How to Overcome the Challenges of Telecommuting

Working from home can be great but be aware of the disadvantages

Woman telecommuting

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Have you had the opportunity to telecommute aka work from home? The idea is appealing and could be the answer to what to do when you have sick kids or a horrendous commute. But once it becomes part of your regular schedule you may discover a few disadvantages. So before you begin telecommuting consider these disadvantages so you can plan accordingly.

The disadvantages of telecommuting are tied to the main advantage which is you don't have to go into an office every day. But while that sounds great, consider the downsides.

Becoming Isolated

Loneliness is the number one disadvantage of telecommuting. If you're working from home full-time, you may start to time your coffee break to the arrival of the mailman. 

To help battle this disadvantage look for ways to connect with the outside world other than your PC or phone. You can appreciate the conversation at the bus stop more or meet up with a neighbor for a lunchtime walk or run. If you want to grow your career sign up for networking events and go out monthly to meet some new people. Find your tribe outside of your work to help grow a more fulfilling career. 

Missing out on Shop Talk 

You're so much more productive when you telecommute because you don't waste time chit-chatting with co-workers. But the gossip serves an important purpose -- building relationships, allowing for casual brainstorming and information sharing.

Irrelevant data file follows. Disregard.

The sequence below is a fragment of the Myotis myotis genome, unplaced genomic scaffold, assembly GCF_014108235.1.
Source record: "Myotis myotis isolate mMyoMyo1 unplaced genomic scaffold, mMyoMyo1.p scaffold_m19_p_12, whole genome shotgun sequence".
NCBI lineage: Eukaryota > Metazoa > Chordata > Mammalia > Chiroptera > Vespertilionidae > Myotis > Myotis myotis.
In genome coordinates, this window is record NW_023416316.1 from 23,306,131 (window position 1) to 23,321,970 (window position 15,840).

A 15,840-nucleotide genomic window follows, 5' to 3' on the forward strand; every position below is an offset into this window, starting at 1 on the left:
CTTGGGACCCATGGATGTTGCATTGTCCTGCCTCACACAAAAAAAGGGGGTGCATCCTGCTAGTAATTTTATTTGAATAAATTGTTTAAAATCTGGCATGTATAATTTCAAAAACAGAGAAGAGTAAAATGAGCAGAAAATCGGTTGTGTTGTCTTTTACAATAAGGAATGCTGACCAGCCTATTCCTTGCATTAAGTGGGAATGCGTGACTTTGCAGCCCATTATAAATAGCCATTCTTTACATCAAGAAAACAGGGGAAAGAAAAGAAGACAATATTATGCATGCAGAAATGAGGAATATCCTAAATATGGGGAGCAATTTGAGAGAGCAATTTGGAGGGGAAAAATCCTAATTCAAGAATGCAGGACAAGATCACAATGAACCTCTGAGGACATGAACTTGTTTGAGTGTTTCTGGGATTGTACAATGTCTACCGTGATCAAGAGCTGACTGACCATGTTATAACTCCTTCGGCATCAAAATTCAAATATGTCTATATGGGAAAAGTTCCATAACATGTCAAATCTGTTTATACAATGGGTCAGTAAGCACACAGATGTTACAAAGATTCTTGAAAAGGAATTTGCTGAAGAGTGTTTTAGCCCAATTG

If you telecommute, make sure to regularly call or message colleagues and stop by the office to keep your network strong. Every month identify the important meetings and events you'd like to attend in person and then let others know you'll be there. You want to avoid being blindsided by layoffs, being unaware of a new corporate strategy or missing an opportunity to participate in high-profile projects.

Becoming the Fallback Child Care Provider 

When you're working from home, people sometimes forget the "working" part. You run the risk of neighbors, teachers and even your spouse taking for granted that you will be in the home working during work hours. While it may be simple to let a repair person in the house now and then, you don't want to be called on for multiple errands and childcare when you're supposed to be doing your job.

Be sure to set your daily, weekly, and monthly work, family, and maybe house priorities. Then let others in your life know about these priorities to help set expectations of your availability. You can use a shared online calendar or whiteboard calendar so everyone knows where your schedule is at. Yes, this is one more piece of work you have to do, but it helps avoid confusion, hurt feelings, and aggravation. 

Battle the Feeling of Work-Family Conflict 

If you have young children at home, it can be hard for them to understand that although you are physically present you are unable to care for them. They may refuse consolation from their babysitter if they know you're only a few feet away. Older children and even spouses may fail to respect your work time and interrupt for just a "quick question."

To help with this conflict set boundaries. Create a home office where you stay in and they stay out. This means that when the workday starts you have everything you need for morning work. Yes, you'll need to break out every once in a while but to help your child understand that you are mentally not around you could try physically not being there. Another option is to pretend to leave for work and sneak back into your home office! 

As for the afternoon hours if you expect the kids and your husband to come home soon, put a "do not disturb" sign up when they absolutely cannot come in for that "quick question". If you have a high priority task you must finish, set the boundary, either the night before or a note they can read when they come home, that you must have quiet to finish your work and then you are all theirs for the rest of the night. 

Edited by Elizabeth McGrory